Non-Profit Corporation

The Marina Dock Newsletter March 2002

Dear Marina Dock members and patrons alike, it’s March! “Comes in like a lamb and goes out like a lion”. Ideally, for The Marina Dock, it would be nice if March came in like a lion and went out an even bigger lion. February sure was financially slow. We, you may have noticed, are continuing to redefine the place and while maintaining our philosophy of compassion, acceptance, and safety. We always need and value your support, especially at this time of the year.


In February, 2002, the Marina / Dry Dock celebrated its sixteenth year at 2118 Greenwich Street. Although I mentioned in an earlier newsletter how the place came about as the brainchild of David M (now living in Florida), it needs to be reiterated for those who are new. In 1986, the recovery movement found itself without a home again. David, whom I think it is fair to say, is probably one of the most unassuming, modest individuals you would meet in a day’s walk stepped up to the plate, and on a borrowed credit card with a $1,500 limit secured a three-year lease. I cannot emphasize enough how much we are indebted to this guy. David is the kind of person I would call upon when things get rocky. A great listener with a heart of gold.

Georgie M: It is impossible to mention David and exclude his soul mate, companion and wife of multiple years Georgie, who dazzled all of us with her scintillating Southern charm. These two showed me how to live life on life’s terms without ever giving me advice or talking down to me. In fact, they never once criticized or commented on anything I said or did. Anyone who knows me knows that, in itself, requires the maximum amount of restraint and tolerance. Paradoxically, it was because they said nothing that I heard what they said. We shared some great moments of laughter and sadness together.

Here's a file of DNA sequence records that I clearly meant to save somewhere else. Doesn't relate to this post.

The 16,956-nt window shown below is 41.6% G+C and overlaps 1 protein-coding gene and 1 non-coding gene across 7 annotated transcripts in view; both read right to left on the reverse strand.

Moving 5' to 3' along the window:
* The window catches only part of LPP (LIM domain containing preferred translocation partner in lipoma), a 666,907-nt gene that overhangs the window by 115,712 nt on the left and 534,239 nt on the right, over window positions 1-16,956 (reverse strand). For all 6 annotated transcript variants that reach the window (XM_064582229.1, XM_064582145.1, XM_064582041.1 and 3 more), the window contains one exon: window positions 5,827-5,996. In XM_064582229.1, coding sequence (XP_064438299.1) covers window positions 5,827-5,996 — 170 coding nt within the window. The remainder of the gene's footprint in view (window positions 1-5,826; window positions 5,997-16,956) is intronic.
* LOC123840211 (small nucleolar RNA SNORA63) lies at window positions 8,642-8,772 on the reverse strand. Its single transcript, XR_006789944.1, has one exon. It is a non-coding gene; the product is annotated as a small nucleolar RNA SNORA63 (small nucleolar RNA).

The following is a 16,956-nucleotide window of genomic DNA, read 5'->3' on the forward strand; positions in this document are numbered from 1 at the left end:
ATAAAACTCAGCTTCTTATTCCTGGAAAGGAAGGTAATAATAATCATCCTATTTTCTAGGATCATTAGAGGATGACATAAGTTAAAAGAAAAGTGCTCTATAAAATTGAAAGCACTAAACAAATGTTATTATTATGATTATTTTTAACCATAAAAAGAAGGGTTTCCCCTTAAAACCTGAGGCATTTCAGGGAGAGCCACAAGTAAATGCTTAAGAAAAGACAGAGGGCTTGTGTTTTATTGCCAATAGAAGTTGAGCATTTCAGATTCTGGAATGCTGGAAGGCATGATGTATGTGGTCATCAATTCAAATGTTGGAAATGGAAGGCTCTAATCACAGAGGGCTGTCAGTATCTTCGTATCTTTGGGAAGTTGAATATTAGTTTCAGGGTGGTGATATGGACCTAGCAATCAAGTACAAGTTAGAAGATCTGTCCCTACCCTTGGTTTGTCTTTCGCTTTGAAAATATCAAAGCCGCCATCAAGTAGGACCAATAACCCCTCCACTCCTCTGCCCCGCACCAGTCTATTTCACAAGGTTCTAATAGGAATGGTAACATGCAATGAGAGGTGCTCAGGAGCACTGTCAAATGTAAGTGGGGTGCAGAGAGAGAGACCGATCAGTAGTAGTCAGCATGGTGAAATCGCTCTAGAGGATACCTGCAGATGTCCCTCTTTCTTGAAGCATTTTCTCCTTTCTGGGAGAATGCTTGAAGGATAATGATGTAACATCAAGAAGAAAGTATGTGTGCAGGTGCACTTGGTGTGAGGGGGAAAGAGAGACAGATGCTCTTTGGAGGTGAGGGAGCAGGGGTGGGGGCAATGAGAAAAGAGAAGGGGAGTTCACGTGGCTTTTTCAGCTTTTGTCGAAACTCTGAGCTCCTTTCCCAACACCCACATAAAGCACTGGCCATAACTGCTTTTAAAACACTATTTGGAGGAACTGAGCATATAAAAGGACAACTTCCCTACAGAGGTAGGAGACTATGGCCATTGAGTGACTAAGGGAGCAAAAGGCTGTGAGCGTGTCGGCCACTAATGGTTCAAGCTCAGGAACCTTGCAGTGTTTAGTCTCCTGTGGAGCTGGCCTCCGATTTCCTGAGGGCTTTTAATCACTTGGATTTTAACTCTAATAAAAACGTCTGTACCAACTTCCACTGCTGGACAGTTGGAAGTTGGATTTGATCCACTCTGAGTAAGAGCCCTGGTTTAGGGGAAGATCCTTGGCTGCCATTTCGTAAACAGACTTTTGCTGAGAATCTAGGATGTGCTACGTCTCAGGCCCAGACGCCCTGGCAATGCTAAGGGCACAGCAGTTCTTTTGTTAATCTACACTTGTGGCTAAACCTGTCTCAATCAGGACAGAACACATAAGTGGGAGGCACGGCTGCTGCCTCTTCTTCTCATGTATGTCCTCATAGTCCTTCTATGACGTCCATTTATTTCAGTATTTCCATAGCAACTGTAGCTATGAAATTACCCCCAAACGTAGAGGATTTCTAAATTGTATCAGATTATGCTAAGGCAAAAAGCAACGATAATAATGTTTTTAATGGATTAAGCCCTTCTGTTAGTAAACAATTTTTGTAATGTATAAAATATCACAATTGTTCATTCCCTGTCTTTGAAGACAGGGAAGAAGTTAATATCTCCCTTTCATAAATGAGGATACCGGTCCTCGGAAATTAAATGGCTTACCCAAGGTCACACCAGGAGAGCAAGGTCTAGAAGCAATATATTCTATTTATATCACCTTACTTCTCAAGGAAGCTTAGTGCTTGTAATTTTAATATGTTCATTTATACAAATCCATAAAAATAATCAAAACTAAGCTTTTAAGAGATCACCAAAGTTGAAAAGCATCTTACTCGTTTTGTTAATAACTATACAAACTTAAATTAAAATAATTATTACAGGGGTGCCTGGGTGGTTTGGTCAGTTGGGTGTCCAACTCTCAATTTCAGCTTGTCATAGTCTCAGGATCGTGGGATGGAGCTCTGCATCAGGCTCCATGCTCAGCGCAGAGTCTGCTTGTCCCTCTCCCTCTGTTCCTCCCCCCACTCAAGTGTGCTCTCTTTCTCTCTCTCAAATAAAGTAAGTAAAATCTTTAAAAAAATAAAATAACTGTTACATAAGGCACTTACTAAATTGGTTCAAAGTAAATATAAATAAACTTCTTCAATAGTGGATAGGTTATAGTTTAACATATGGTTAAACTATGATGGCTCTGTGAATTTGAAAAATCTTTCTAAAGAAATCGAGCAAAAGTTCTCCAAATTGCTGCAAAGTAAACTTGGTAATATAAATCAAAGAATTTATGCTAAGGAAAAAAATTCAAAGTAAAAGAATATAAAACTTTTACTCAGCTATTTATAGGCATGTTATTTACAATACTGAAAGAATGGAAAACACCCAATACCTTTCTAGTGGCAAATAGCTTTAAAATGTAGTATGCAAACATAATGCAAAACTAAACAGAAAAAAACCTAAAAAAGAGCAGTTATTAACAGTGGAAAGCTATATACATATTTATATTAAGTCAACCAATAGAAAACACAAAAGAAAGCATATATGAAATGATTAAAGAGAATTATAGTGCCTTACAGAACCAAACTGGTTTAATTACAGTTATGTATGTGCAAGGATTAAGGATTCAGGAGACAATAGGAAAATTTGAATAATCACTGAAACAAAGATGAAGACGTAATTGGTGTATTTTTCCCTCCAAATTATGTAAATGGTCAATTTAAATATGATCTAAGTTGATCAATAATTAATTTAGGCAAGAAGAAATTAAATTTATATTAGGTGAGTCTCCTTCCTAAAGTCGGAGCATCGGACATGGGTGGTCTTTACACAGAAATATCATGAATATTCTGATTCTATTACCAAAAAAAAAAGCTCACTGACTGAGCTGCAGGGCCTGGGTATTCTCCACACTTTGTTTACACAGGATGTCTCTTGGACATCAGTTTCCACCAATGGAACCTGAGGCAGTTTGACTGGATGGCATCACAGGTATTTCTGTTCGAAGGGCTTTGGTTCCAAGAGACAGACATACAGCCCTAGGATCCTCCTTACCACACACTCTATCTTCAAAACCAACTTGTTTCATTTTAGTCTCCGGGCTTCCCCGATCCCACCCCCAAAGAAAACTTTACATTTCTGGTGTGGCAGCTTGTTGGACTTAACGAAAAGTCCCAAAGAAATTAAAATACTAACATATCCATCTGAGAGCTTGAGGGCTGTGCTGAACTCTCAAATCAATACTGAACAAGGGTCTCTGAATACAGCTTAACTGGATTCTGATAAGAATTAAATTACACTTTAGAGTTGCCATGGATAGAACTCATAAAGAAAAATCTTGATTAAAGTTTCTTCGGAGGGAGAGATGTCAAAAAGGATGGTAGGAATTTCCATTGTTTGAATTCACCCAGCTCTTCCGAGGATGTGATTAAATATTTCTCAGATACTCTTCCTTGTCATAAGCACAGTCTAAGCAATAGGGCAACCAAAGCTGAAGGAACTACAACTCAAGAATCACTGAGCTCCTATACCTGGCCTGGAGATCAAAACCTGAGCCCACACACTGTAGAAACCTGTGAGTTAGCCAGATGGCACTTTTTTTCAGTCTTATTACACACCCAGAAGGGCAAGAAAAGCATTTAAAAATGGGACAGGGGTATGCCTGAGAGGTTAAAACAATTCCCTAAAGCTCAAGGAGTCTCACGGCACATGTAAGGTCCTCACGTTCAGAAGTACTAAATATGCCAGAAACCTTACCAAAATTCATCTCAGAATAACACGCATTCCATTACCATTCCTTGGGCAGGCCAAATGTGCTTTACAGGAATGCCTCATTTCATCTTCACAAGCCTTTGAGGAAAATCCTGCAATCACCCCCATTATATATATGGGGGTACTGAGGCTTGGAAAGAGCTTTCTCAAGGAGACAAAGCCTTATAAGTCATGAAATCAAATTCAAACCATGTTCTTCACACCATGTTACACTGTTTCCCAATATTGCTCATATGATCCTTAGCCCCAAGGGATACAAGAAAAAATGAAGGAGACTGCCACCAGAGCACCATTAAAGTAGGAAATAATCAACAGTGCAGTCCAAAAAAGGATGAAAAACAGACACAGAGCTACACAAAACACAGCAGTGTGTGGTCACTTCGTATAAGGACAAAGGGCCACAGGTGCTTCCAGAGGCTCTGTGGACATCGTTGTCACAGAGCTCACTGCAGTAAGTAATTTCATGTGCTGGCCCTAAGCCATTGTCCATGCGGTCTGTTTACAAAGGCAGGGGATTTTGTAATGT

In January 2002, the following article appeared in the AA Grapevine. We reproduce it here in full.

I don’t think any further comment is necessary, once you have read it…


"For years, I was a regular visitor to San Francisco. Stationed there with the Coast Guard, I had learned to drink vodka with orangeade in the city. Later, I fell in love with it under the influence of gin and the romantic wail of foghorns.

Then came sobriety and with it the regret that I’d never enjoy this beautiful city again. I was certain the carpet of fun had been jerked from beneath me.

After three years of sobriety, I had occasion to go back to San Francisco, and I was filled with trepidation. With my AA resources in hand, I found the Marina (Dry) Dock, one of those gathering places where meetings go from dawn to past dusk. In the embrace of its friendly rooms, I learned about a San Francisco I’d never known.

“It’s not such a big city,” said my AA friend Maryanne. “You can walk almost everywhere.”

And I did. Instead of lingering over martinis, I trekked the hidden trails near Coit Tower, where the trees are alive with feral parrots. I explored the grassy parks of the Marina, drinking in the twinkling lights of the Golden Gate Bridge instead of cheap red wine. And in Chinatown, I traded in Singapore slings and mai tais for dim sum and almond cookies.

My new San Francisco was more fascinating and more fun than any city I’d ever known. After nearly fifteen years of sobriety, I still discover a “first” on every visit – thanks to Alcoholics Anonymous.”

Jim U. Salt Lake City, Utah

Copyright © by the AA Grapevine, Inc.;
reprinted with permission


The upgrade of the Marina Dock facility for members and patrons continues under the able stewardship of Richard W. We hope to wrap up this phase of our on-going development in the next month or two. Your patience and flexibility as we progress through the construction is very much appreciated.